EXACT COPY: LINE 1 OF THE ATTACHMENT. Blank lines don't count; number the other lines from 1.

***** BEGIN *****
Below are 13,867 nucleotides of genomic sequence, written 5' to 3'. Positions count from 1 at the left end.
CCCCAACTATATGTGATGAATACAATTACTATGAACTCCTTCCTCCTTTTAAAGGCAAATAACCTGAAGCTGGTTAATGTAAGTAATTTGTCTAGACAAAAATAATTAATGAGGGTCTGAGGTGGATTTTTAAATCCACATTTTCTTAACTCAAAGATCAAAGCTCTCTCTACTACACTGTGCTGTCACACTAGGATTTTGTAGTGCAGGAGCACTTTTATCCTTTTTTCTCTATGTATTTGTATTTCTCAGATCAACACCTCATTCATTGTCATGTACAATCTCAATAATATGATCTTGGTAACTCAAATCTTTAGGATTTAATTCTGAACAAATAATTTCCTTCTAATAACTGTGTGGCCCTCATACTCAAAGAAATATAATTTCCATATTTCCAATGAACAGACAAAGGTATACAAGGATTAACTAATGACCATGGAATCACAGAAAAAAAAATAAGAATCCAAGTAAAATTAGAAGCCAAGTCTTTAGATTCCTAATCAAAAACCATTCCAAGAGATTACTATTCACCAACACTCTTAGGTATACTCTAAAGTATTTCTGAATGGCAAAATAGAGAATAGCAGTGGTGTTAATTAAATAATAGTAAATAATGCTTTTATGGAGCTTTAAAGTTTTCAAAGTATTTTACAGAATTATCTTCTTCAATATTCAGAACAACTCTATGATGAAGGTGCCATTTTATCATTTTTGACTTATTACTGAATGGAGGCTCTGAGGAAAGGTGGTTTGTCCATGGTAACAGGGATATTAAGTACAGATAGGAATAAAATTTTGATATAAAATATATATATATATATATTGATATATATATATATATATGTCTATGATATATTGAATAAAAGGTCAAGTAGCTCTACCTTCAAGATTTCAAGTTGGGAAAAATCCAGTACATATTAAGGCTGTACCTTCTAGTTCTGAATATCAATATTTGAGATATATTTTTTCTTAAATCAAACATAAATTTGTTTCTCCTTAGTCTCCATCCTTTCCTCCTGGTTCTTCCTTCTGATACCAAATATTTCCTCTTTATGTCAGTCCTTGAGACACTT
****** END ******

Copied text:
Below are 13,867 nucleotides of genomic sequence, written 5' to 3'. Positions count from 1 at the left end.